These sorts of things often aren't set in stone, and communication is more important that how fast you can write a customer journey. I think that's the lesson to learn here.

As far as what to do in the present, Philip Kendall has a great suggestion (although I might avoid the self-deprecating language). One thing I would add though is to send a piece of what you've done and ask for some feedback. It's the least they can do after you spent all your valuable time on their assignment, also they might really like it. Don't spend more than 30 more minutes getting it ready, just explain you had to do a lot of research (maybe summarize what you learned?), were busy with other stuff, but are interesting in growing your product skills since you've been more involved in development.

5

Submit it anyway.

Part of any role is trying and presenting what you can, and for all you know, your other skills might be sufficient that they're willing to take you on and train you.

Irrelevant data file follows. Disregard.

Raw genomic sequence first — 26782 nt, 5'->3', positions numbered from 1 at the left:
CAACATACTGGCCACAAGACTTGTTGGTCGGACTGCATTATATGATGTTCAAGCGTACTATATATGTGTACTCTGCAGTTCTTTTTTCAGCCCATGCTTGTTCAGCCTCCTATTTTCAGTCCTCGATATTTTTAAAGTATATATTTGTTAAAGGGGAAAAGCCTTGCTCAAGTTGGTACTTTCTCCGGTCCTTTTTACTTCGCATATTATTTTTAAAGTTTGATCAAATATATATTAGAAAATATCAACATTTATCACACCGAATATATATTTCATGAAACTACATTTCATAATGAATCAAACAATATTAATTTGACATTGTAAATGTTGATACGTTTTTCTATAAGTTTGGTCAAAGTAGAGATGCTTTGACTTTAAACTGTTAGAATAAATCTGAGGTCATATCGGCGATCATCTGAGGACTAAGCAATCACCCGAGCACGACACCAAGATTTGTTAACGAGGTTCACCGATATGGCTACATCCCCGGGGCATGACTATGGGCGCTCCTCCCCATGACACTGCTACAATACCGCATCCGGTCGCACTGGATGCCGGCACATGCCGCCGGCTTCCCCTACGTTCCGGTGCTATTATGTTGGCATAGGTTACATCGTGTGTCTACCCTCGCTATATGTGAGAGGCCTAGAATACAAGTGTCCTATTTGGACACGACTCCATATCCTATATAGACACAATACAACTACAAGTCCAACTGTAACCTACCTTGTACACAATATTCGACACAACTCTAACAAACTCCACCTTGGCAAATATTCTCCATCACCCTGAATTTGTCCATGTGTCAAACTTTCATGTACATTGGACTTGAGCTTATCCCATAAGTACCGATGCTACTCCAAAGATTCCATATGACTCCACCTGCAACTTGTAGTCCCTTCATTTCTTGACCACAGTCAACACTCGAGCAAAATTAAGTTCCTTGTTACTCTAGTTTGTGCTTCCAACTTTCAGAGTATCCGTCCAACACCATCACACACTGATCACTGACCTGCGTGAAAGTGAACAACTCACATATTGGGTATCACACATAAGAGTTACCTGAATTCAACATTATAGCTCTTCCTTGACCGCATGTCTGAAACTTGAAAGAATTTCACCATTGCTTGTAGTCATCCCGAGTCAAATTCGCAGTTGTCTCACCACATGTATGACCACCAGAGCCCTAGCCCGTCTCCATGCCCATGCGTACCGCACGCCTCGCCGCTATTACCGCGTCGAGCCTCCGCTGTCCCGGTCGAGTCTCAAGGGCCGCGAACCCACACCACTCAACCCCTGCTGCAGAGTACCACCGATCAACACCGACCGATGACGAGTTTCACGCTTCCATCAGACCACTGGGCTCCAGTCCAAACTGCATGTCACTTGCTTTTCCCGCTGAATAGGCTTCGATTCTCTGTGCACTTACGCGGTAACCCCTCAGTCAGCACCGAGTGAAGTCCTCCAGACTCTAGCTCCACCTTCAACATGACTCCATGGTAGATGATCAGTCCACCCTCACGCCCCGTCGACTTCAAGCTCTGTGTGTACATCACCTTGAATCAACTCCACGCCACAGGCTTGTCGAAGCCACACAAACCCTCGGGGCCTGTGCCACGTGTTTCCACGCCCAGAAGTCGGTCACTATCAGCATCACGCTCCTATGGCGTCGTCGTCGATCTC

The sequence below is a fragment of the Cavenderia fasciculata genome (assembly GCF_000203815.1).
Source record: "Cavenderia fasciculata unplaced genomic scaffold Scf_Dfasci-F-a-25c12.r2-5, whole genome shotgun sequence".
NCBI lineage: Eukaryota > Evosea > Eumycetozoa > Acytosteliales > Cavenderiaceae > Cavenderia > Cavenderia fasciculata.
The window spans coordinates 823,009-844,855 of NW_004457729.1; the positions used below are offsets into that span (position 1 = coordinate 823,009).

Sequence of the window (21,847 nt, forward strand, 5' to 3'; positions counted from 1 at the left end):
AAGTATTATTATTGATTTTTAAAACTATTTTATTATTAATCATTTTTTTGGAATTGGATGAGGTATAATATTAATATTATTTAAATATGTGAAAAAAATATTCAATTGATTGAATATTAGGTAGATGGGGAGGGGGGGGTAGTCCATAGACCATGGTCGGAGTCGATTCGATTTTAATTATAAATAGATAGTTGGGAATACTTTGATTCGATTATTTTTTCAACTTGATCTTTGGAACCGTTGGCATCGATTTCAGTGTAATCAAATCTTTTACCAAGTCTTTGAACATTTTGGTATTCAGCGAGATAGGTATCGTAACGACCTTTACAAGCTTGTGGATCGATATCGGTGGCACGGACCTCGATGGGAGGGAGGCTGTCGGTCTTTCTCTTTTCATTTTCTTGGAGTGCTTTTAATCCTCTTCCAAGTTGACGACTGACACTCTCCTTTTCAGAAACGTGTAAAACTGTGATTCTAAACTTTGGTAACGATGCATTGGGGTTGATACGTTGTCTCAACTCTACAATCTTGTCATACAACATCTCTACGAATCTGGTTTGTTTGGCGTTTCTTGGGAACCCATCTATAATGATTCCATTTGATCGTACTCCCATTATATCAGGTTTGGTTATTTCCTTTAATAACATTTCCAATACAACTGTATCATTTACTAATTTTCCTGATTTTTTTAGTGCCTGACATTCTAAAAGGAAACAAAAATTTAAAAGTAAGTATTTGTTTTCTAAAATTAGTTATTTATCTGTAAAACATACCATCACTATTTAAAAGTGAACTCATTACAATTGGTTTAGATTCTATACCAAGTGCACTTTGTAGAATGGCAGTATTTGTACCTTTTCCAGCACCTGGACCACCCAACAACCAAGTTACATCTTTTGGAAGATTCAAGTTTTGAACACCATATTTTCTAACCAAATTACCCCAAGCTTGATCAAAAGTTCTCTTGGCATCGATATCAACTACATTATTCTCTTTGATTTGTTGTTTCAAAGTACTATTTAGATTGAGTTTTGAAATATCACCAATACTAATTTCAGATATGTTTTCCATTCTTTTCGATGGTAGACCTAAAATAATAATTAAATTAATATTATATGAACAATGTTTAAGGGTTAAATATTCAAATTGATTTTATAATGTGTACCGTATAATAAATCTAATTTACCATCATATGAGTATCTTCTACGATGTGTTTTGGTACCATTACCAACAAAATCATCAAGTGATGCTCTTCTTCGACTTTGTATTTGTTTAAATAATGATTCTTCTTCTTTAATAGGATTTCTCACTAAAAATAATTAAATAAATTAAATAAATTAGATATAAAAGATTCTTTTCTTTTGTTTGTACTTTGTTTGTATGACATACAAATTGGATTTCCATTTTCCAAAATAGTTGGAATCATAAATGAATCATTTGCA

If you don't try, you can't succeed; and you can always try again later; and no recruiter worth their salt would mind someone applying a year later if you've taken steps to improve your skills.

-1

Well, I believe if you have the dedication to learn and accept challenges in life then this one is a golden opportunity to learn, explore the internet and experiment it to get a solution as per your post you have limited time. Dedication is the only thing that can make you self-motivated. Then bring the solution to the interviewer and tell how you are a problem-solving person who never gives up on things. It is completely okay after the deadline too. As you end up with a solution which is always better than a no solution.

And you can write them an honest reason

Hi XYZ,

I am here to say I am not able to complete the task as I am not able to spend enough time on the task due to workload. I will try to complete the solution as soon as possible with my best. I hope in the future I will join you happily.

  • The poster has already tried that and still made no headway. Some things just can't be learnt to a professional standard in two weeks of spare time. – Philip Kendall Jul 5 '18 at 11:14
-3
  1. Their "product challenge" sounds remarkably silly.

  2. You made a huge mistake in waiting so long to answer. When one makes a mistake, the only thing you can learn is "don't make the mistake again".